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    Charles Jones, the father of 7-year-old Aiyana Stanley-Jones, holds a photo of his daughter in attorney Geoffrey Fieger's office in Southfield, Mich., Tuesday, May 18, 2010. Carlos Osorio/AP

    Aiyana Stanley-Jones was sleeping on her couch with her grandmother when police conducted a "no knock" raid of their home. Officer Joseph Weekley was first through the door and after a flash-bang grenade went off, he fired his gun, killing Aiyana. Weekley testified the grandmother struck his weapon and caused him to fire, but she denies being near the gun.

    Police said the raid was in search of a murder suspect who lived in the second floor unit of the home.




    Weekley was charged with involuntary manslaughter and a misdemeanor charge, but the case was dismissed after two mistrials.



    Tarika Wilson

    Died Jan. 4, 2008, age 26, Lima, Ohio

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    Family Photo


    Tarika Wilson was killed when a Lima Police SWAT team raided her rental home to arrest her boyfriend on drug charges, according to The New York Times. She had her youngest son, Sincere, in her arms when she was shot by Sgt. Joseph Chavalia. Sincere, who was 14 months old, was shot in the shoulder and hand but survived.


    Kathryn Johnston

    Died Nov. 21, 2006, age 92, Atlanta

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    Family Photo/AP

    Kathryn Johnston was 92 when she was killed in a botched "no knock" drug raid by Atlanta police that was revealed to be based on false information. Officers broke down her security gate and without warning entered her home.

    As the door opened, Johnston fired the pistol she kept for self-defense, hitting no one. Officers fired back 39 times. Five or six bullets hit Johnston, and several others hit fellow police.


    Officers later admitted to falsely claiming cocaine submitted into evidence had come from a drug deal at her house, and to planting marijuana at her house after the raid.


    Alberta Spruill

    Died May 16, 2003, age 57, New York City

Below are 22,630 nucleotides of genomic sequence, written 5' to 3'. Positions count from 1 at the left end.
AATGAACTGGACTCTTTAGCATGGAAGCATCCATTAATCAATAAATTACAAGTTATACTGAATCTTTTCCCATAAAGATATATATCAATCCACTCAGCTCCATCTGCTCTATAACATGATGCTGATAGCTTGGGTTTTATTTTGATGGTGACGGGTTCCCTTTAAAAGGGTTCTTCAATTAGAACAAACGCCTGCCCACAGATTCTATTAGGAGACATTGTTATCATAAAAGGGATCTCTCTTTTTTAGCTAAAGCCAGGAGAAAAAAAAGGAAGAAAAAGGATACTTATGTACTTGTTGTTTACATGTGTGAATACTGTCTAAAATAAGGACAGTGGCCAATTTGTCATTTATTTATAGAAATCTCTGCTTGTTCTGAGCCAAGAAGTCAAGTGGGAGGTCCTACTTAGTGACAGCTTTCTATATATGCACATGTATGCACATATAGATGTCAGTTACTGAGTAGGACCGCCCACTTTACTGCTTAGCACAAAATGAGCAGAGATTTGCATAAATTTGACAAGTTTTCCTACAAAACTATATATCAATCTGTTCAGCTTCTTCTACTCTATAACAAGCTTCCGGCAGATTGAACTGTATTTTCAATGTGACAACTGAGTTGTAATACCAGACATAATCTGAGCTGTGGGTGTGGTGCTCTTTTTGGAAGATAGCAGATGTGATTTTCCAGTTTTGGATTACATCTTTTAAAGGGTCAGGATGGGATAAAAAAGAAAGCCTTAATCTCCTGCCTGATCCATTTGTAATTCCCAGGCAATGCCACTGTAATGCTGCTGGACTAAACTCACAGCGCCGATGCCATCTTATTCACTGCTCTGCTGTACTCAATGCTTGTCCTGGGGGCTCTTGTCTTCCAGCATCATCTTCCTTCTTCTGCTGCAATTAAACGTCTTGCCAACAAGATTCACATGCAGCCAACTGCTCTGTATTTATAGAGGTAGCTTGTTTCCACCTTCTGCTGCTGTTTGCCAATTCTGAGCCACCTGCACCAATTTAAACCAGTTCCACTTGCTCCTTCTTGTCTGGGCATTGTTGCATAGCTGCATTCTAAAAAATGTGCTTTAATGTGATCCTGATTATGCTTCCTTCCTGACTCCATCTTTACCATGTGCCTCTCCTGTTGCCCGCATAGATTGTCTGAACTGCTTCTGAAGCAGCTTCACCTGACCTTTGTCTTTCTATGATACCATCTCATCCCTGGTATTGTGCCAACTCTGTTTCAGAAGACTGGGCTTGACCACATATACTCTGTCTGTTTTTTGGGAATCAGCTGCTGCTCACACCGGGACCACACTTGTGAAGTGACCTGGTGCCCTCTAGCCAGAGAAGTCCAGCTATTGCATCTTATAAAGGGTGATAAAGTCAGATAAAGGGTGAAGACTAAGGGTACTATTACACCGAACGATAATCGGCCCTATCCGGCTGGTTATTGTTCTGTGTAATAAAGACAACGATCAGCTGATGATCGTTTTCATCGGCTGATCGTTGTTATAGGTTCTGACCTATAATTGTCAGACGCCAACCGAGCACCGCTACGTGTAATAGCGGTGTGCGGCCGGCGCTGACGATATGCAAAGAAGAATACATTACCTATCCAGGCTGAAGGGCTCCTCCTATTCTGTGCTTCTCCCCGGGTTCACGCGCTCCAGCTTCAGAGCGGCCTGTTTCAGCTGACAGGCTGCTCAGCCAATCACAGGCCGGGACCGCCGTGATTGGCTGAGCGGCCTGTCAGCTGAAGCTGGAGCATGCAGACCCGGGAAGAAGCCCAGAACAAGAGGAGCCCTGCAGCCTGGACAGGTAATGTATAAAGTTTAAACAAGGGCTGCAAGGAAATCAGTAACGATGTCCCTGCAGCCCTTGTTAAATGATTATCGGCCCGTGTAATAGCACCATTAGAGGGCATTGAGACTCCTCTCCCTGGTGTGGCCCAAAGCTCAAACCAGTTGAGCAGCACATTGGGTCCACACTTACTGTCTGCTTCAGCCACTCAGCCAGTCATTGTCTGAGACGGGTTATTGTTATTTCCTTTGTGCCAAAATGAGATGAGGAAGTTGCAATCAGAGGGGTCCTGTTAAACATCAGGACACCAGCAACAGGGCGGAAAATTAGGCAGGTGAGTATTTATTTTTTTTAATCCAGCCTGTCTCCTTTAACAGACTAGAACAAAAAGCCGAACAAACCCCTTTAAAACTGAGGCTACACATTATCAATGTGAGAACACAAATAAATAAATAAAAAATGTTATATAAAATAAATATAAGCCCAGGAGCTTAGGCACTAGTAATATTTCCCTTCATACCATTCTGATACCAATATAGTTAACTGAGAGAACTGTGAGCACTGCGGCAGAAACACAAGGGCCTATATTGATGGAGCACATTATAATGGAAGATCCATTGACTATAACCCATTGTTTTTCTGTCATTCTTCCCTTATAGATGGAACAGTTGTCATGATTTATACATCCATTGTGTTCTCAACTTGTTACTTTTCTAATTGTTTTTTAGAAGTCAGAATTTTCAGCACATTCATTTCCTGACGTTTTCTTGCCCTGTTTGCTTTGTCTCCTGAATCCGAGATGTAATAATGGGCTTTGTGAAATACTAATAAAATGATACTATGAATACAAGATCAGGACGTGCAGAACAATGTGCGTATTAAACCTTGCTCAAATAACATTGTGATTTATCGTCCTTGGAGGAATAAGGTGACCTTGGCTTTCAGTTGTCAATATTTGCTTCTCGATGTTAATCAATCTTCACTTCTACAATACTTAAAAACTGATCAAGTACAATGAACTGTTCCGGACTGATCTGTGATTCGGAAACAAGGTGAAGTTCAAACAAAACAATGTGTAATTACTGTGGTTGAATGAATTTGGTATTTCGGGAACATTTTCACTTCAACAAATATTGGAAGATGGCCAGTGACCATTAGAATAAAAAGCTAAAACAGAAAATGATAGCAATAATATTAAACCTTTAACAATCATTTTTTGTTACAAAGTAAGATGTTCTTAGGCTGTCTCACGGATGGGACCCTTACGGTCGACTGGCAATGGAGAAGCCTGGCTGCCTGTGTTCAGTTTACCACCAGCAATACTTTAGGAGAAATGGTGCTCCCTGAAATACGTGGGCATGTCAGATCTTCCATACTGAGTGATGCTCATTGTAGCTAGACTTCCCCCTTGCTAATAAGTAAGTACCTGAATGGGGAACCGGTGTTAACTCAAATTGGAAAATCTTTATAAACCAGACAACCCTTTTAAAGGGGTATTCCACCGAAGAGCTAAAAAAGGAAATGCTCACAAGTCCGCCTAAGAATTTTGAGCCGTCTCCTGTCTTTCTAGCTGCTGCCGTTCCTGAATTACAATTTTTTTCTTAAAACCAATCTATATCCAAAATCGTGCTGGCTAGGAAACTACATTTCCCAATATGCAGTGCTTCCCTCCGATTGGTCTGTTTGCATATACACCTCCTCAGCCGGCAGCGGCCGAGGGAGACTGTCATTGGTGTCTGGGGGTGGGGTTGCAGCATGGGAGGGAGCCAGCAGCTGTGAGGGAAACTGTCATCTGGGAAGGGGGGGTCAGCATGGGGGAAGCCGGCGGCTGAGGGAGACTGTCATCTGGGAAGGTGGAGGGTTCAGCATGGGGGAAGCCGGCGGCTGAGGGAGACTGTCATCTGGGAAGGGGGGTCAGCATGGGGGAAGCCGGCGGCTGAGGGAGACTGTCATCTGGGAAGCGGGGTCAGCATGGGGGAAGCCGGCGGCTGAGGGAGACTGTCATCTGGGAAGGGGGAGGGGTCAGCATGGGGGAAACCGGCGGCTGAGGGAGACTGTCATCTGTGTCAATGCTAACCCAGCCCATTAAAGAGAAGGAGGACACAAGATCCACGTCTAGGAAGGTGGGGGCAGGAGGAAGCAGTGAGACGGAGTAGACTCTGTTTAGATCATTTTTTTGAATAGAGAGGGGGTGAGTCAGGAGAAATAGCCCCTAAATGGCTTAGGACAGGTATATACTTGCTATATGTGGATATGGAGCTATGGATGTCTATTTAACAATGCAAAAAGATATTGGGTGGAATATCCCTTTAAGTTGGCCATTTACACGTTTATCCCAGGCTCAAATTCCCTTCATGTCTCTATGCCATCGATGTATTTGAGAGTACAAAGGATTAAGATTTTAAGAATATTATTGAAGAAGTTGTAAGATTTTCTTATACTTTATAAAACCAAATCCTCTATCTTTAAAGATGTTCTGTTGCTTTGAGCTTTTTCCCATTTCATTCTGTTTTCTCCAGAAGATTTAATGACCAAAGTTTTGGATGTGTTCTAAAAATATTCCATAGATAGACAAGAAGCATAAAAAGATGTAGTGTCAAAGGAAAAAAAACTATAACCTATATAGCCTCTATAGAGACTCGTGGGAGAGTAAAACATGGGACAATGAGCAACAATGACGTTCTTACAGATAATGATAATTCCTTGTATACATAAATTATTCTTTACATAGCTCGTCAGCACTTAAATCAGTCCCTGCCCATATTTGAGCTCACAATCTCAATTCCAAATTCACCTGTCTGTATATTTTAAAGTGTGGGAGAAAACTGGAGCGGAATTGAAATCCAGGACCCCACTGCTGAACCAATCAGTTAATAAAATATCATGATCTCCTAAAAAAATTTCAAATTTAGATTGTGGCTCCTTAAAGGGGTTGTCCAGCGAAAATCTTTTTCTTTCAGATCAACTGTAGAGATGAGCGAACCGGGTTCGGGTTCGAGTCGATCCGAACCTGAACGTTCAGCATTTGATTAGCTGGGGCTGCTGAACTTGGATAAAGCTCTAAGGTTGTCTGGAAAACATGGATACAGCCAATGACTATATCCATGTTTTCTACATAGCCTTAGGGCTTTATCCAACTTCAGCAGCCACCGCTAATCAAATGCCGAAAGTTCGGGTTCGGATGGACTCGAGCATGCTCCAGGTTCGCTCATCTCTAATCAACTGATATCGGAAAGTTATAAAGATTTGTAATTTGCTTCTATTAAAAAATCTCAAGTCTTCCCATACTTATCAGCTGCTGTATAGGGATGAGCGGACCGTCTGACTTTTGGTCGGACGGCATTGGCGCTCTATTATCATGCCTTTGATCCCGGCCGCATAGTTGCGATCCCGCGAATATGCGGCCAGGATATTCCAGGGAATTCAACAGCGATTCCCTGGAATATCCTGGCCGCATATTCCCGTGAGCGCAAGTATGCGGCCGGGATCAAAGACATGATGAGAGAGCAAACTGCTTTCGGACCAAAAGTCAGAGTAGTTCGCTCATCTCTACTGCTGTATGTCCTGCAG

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    Neighbors and friends of Alberta Spruill gather for a vigil. Andrew Savulich/NY Daily News via Getty Images

    Alberta Spruill also died after police conducted a "no knock" raid at her home in error. Officers broke through her door and threw a concussion grenade while Spruill, a city employee, was getting ready for work. She was briefly handcuffed but released when officers realized they were in the wrong place and that the information they were given -- that guns and drugs were being stored in the apartment -- was incorrect. Spruill died of a heart attack at a nearby hospital less than two hours later.

    The city of New York agreed to pay a $1.6 million settlement to Spruill’s family.


    This case for them is not about money. It’s about changing procedure,” Johnnie Cochran, lawyer for Spruill’s sisters, said in 2003. “It’s about the fact that their sister should not have died in vain.”


    Kendra James

    Died May 5, 2003, age 21, Portland

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    Ten years after Kendra James was killed by a Portland police officer, Huey P. Martin Jr. holds a booklet from her funeral during a rally for police accountability, May 5, 2013. Alex Milan Tracy/Corbis

    Portland Police Officer Scott McCollister fatally shot Kendra James during a traffic stop. When McCollister pulled over James and driver Terry Jackson, he took Jackson into custody after seeing he had an outstanding warrant. James moved behind the wheel of the car and tried to drive away, and McCollister tried to stop her by clambering partially into the car and pulling her hair and using pepper spray and a Taser. James put the car into drive and McCollister shot her, claiming he was stuck in the doorway and feared for his life.

    A grand jury declined to prosecute. The officer was initially suspended, but the disciplinary action was overturned by an arbitrator.